DEP calls toxic landfill leachate “natural”
[Update: In response to critical comments: The focus of this post is not the oily sheen. Even though that sheen is located a couple of hundred feet downstream of an oil and gas distribution facility, the toe of slope of an old landfill, and old chemical drums, I do not disagree that it could be natural. Please focus on the the following questions:
- is the source of the flow a leachate seep? Or normal runoff, wetlands discharge, or ponding water?
- what is the source of the iron? Is it the landfill or is it natural? If it’s natural, why is this the only place I see it a along the riverbank?
- was the vegetation killed by natural ponding water? Or by some toxic condition?
I came across this DEP whopper while reading the press clips this morning, and it pinned my lie detector meter: DEP: Scary orange goo near the Delaware River is just rust
ALEXANDRIA TWP. – The orange substance leaking from the landfill on the Frenchtown-Milford Road near H.J. Opdyke Lumber is harmless, said a spokesman from the state Department of Environmental Protection.
Larry Ragonese said the bright orange rivulet trickling from the corner of the old Riegel Paper landfill into the Delaware River is rusted iron, not a toxic chemical. “Fortunately, it’s nothing bad”, he said. It’s a natural occurrence.”
Since when is landfill leachate a “natural occurrence“? On what basis and monitoring data has DEP claimed that this leachate is “nothing bad“? How does DEP know what was disposed of in that landfill? Has the landfill been properly closed in compliance with DEP regulations? What does the groundwater monitoring data say? Have the Delaware River and adjacent streams been sampled (water column and sediments)?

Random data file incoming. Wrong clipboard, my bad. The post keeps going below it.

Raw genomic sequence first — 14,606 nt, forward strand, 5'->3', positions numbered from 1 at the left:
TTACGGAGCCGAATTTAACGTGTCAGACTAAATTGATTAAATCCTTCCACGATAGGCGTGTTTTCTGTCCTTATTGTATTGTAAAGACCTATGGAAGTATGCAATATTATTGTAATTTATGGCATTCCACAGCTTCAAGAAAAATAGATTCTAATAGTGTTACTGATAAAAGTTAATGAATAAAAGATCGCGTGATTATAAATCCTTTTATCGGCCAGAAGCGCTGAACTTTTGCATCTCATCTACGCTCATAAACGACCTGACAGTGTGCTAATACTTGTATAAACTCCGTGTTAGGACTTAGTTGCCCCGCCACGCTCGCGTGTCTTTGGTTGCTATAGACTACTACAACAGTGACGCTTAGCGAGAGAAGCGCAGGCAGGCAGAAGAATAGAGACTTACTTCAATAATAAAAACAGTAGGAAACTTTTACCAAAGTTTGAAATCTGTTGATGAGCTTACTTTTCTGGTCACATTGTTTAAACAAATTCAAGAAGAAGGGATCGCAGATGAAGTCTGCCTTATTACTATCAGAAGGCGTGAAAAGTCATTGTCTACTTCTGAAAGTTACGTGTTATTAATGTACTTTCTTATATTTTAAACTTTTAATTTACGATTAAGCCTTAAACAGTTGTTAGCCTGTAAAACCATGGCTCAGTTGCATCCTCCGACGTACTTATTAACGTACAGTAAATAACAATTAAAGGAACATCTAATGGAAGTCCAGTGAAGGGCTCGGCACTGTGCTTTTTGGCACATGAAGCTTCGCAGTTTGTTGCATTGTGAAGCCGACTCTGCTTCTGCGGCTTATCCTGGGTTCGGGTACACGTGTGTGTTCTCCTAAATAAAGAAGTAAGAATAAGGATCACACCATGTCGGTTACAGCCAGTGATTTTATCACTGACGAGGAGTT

Despite the 95 degree heat and high humidity, I took a little ramble at that landfill today. I walked the perimeter of the landfill, the top of the landfill, the zone between the landfill and the river, a stream corridor just north of the landfill, and the Delaware River frontage. And what I saw was not pretty.
I saw several leachate seeps, that looked to be composed of ferrous metals and oily substances that created sheens on the water. (Landfill leachate is typically composed of a soup of toxic chemicals.) Vegetation adjacent to the seeps was completely dead. Leachate seeps were discharging directly to a stream from stream banks just north of the landfill. Leachate seeps were discharging directly to the Delaware River via overland flow just south of the landfill. Very old sediment control fences were down and totally ineffective. Any landfill cover and/or cap was breached in numerous places by roads, paths, and vegetation. I saw only one groundwater monitoring well, that was located on the eastern edge of the landfill, just off County Route 619, but none between the landfill and the Delaware River on the western landfill perimeter, the likely direction of groundwater flow. The monitoring well had not be sampled for some time (the lock was rusted), there were no security or public access controls (like a fence), no hazardous cleanup signs posted, and it looked like someone had recently attempted to locate monitoring wells because vegetation had recently been cleared in some areas. There appeared to be numerous violations of DEP regulations.
Based on the above observations and DEP press office “natural” comments, I filed an OPRA request for the groundwater monitoring data, leachate sampling data, the DEP approved landfill closure plan, surface water monitoring data, and recent inspection reports.
We will keep you posted. Below are photos documenting the above observations. See captions for details.
- Landfill gate – no access controls or hazard signs. Cap breached. Looks like no one has been there in years.
Crown Vantage landfill Superfund site, about 1 mile north of Riegal Paper Co. landfill, looking from the Pennsylvania side of the Delaware River: